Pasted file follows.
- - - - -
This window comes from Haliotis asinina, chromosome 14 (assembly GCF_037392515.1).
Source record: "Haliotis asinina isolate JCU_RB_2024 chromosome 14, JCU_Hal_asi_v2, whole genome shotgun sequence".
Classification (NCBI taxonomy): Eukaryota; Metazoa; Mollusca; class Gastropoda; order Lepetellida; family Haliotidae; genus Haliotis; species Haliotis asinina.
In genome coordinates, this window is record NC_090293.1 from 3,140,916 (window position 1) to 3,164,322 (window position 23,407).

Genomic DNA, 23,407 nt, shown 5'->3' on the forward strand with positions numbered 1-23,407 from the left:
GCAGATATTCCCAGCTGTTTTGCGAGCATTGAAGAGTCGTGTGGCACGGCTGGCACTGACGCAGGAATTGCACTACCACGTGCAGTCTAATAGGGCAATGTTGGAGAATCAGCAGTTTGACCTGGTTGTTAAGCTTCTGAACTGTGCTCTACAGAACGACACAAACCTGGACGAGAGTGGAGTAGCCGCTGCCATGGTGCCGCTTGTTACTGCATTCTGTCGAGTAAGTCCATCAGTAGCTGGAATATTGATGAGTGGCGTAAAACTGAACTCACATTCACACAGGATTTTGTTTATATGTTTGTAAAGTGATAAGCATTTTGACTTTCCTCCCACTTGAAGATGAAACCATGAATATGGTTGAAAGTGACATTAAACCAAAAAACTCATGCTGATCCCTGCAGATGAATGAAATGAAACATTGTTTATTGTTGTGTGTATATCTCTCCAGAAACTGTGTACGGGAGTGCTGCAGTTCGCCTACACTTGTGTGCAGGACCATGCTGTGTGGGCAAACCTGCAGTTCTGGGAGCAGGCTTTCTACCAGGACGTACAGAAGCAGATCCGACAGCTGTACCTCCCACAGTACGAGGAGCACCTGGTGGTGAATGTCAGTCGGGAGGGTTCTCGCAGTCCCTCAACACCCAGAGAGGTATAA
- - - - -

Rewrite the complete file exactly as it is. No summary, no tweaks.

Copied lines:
This window comes from Haliotis asinina, chromosome 14 (assembly GCF_037392515.1).
Source record: "Haliotis asinina isolate JCU_RB_2024 chromosome 14, JCU_Hal_asi_v2, whole genome shotgun sequence".
Classification (NCBI taxonomy): Eukaryota; Metazoa; Mollusca; class Gastropoda; order Lepetellida; family Haliotidae; genus Haliotis; species Haliotis asinina.
In genome coordinates, this window is record NC_090293.1 from 3,140,916 (window position 1) to 3,164,322 (window position 23,407).

Genomic DNA, 23,407 nt, shown 5'->3' on the forward strand with positions numbered 1-23,407 from the left:
GCAGATATTCCCAGCTGTTTTGCGAGCATTGAAGAGTCGTGTGGCACGGCTGGCACTGACGCAGGAATTGCACTACCACGTGCAGTCTAATAGGGCAATGTTGGAGAATCAGCAGTTTGACCTGGTTGTTAAGCTTCTGAACTGTGCTCTACAGAACGACACAAACCTGGACGAGAGTGGAGTAGCCGCTGCCATGGTGCCGCTTGTTACTGCATTCTGTCGAGTAAGTCCATCAGTAGCTGGAATATTGATGAGTGGCGTAAAACTGAACTCACATTCACACAGGATTTTGTTTATATGTTTGTAAAGTGATAAGCATTTTGACTTTCCTCCCACTTGAAGATGAAACCATGAATATGGTTGAAAGTGACATTAAACCAAAAAACTCATGCTGATCCCTGCAGATGAATGAAATGAAACATTGTTTATTGTTGTGTGTATATCTCTCCAGAAACTGTGTACGGGAGTGCTGCAGTTCGCCTACACTTGTGTGCAGGACCATGCTGTGTGGGCAAACCTGCAGTTCTGGGAGCAGGCTTTCTACCAGGACGTACAGAAGCAGATCCGACAGCTGTACCTCCCACAGTACGAGGAGCACCTGGTGGTGAATGTCAGTCGGGAGGGTTCTCGCAGTCCCTCAACACCCAGAGAGGTATAA